As my plane leaves Gatwick Airport for Geneva, the two passengers next to me are laughing. “Can you believe I nearly got Euros out?” one of them says. Her friend laughs. I laugh – but in that small way that is actually a real-time expressing of your inner-moron.
I got Euros.
Geneva is, of course, in Switzerland. Home of the private bank, the fondu and, alas, the Swiss Franc. It is a city that, until now, I’d imagined expensive and boring. Turns out, it is expensive, but it’s also enchanting – especially on a warm weekend in early May.
I was there to run the Harmony Geneva Half Marathon for Unicef, a reportedly flat course where 50% of last year’s entrants managed to run a PB. The race was on the Sunday morning so I’d flown out Friday evening to make the most of it.
Geneva is the kind of place that regularly features in the top 10 of those ‘Most Liveable Cities’ lists. With classic Swiss precision, it takes exactly seven minutes on the train from airport to city centre. What’s more, the journey is free. All visitors to the Swiss Capital are entitled to an open train pass, which lasts 80 minutes, to get them from the airport to their hotel.
Mine is a few streets back from Lake Geneva, at the centre of which is Switzerland’s proudest landmark: the Jet d’Eau. This 140-metre-high fountain is one of the tallest in the world, pumping out some 500 litres of water per second.
It’s impressive, but I’m more taken with the lake itself. It’s greenish blue hue gives it a tranquil lagoon-like quality. What a beautiful place to build a city.
I put Euro-gate behind me, vow to stop berating myself for having bought the wrong plug adapter at the airport, and walk off into the sunset.
Poetry in motion
The next day I take a paddleboarding class on the lake. The Canadian on a board next to me points out a house on the side of a hill. That was Lord Byron’s villa, he says. Both Byron and Shelley spent a summer here in 1816 – supposedly the same summer Mary Shelley wrote Frankenstein.
On the other side of the lake, some local young guys are slacklining between two jetties.
On Sunday morning I’m up with the lark. The half marathon starts at 8.30am (two hours before the marathon), a short tram ride out of the city. It’s the third of five events that make up the weekend.
I spent the night before having dinner with some other runners in one of the countryside villages along the 10K course. Before that had been a junior’s race and a women-only Genevoise (6.5K).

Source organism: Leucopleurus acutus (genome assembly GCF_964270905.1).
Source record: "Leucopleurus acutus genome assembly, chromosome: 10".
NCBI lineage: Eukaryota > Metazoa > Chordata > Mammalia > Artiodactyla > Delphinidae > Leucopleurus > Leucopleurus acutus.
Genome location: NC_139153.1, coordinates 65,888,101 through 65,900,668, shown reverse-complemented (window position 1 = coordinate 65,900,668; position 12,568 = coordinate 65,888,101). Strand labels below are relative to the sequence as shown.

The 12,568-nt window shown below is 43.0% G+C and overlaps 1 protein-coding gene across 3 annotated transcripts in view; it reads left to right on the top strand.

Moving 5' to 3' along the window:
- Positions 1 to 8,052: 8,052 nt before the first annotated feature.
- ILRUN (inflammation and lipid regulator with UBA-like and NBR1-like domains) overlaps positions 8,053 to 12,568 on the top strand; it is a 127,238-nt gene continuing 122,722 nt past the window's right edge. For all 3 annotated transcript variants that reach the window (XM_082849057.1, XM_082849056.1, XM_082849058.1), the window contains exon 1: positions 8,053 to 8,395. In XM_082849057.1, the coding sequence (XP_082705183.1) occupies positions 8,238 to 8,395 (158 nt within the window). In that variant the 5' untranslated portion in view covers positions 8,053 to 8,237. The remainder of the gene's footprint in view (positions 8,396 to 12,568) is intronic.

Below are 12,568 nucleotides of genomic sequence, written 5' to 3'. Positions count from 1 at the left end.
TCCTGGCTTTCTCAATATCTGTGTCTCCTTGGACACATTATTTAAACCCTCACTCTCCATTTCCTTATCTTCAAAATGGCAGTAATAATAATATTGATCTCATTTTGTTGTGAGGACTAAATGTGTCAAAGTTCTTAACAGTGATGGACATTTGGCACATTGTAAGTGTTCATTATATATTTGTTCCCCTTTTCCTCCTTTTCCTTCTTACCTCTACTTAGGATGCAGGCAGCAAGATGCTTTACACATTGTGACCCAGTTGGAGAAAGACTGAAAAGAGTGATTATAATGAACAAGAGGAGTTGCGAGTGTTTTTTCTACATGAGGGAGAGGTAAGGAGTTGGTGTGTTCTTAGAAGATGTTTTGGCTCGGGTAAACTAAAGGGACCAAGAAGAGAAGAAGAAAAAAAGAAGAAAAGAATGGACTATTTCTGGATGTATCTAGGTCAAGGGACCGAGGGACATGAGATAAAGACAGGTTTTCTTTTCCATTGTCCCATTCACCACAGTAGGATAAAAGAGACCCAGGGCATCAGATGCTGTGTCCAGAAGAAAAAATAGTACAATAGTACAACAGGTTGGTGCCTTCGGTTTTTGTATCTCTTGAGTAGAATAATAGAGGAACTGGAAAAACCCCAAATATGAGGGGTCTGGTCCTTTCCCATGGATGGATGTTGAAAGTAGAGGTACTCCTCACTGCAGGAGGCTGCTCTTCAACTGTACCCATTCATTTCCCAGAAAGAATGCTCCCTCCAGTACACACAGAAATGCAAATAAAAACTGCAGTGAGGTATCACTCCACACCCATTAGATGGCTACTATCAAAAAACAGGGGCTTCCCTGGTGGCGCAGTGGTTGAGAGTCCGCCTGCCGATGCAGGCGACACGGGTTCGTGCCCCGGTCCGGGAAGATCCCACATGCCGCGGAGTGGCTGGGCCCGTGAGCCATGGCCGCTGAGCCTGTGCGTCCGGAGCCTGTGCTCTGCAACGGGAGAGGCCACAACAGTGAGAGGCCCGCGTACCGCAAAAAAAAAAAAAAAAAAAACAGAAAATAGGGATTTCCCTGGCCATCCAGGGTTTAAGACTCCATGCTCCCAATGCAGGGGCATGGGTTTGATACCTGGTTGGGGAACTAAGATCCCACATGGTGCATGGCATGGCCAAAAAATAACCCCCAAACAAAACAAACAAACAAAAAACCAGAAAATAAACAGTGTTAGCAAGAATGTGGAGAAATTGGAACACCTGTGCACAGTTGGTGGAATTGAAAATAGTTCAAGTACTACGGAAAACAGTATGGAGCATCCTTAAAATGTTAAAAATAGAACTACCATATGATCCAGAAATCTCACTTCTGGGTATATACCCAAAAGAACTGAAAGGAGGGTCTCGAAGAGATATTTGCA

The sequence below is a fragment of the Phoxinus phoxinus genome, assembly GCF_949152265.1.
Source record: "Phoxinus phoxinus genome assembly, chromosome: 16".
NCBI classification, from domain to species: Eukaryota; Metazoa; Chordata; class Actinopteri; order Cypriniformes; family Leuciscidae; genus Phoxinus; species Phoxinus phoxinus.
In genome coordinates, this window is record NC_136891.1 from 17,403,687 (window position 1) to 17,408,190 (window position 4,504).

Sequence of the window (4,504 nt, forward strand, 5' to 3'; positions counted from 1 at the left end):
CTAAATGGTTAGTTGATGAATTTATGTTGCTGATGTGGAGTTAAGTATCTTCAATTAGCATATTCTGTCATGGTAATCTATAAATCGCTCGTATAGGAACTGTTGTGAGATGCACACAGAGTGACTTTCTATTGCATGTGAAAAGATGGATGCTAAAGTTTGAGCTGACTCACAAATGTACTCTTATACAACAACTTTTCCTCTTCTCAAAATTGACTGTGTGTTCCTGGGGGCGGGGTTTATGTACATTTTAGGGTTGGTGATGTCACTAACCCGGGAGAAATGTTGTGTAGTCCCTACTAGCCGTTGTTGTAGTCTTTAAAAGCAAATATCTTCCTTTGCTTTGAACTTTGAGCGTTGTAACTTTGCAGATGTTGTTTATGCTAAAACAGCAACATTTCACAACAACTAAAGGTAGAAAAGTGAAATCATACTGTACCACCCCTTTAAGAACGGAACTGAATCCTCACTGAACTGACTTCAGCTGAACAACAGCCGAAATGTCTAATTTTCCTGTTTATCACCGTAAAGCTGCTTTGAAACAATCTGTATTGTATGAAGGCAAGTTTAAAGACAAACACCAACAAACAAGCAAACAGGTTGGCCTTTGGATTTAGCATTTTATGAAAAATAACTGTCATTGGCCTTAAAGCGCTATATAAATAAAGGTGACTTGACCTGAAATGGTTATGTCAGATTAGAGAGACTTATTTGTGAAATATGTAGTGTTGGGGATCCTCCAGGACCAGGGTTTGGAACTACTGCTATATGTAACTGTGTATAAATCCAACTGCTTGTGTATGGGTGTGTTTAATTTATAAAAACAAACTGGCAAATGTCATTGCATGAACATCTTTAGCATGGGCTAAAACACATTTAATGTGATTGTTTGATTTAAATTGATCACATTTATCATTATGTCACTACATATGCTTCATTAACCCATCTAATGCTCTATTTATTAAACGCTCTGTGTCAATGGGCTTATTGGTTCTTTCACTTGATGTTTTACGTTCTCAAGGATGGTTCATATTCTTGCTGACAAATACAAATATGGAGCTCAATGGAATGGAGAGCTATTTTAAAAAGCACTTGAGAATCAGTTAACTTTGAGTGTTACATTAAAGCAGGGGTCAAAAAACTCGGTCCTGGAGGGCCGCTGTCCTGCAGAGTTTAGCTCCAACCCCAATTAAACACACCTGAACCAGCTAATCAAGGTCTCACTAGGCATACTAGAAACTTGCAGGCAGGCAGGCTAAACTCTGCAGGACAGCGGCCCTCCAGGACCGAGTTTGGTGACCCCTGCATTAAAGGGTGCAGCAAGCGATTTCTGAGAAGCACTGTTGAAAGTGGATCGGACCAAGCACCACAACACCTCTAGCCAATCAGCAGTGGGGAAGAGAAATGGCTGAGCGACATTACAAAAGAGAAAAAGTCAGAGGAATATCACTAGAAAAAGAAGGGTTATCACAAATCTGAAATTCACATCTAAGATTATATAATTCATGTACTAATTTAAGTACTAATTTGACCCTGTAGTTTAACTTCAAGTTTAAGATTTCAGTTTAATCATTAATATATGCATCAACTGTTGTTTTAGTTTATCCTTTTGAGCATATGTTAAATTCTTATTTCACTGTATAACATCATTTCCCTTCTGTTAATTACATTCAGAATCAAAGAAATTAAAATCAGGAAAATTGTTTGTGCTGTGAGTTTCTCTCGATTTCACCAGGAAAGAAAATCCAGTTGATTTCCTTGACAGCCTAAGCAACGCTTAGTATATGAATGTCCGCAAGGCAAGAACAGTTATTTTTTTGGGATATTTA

If you were looking for a way to persuade the whole family to come and support you, the race organisers have done their bit to help you out.
I’m feeling good as I make my way through the crowds to the start line.
The course has 25% less elevation than last year, so it should be even faster.
The gun goes: we’re off. For the first 10K we run through a mix of what feels like municipal buildings, tree-lined avenues and farmers’ fields. Glorious.
By halfway, we’re starting to come through pretty villages and pockets of locals who’ve turned out to cheer us on.
Physically, however, I’m flagging: I was hoping for a big PB but realise I will settle for anything sub-1:30. I resolve, instead, to enjoy the course.
This isn’t difficult. By the last third of the half marathon you’re flying downhill into the city, a welcome cooling breeze coming off the lake on your right-hand side.
I make it home in 1:29:01, knowing the course deserved better of me but content now to kill an hour with a coffee near the finish line, waiting to see the elite marathoners arrive.
Julius Chepkwony wins the men’s in 2:11:11 (11 seconds off the course record) and Jane Kiptoo is first woman in 2:35:04 and eighth overall. There is a considerable gap between the top elites nand the mortals.
A strong club runner could come here and finish top 10. But, as I look back over the weekend, I feel like that’s missing the point. The Harmony Geneva Marathon isn’t billing itself as the next big thing.
It’s saying, “Come and enjoy our city for the weekend – and bring the family.”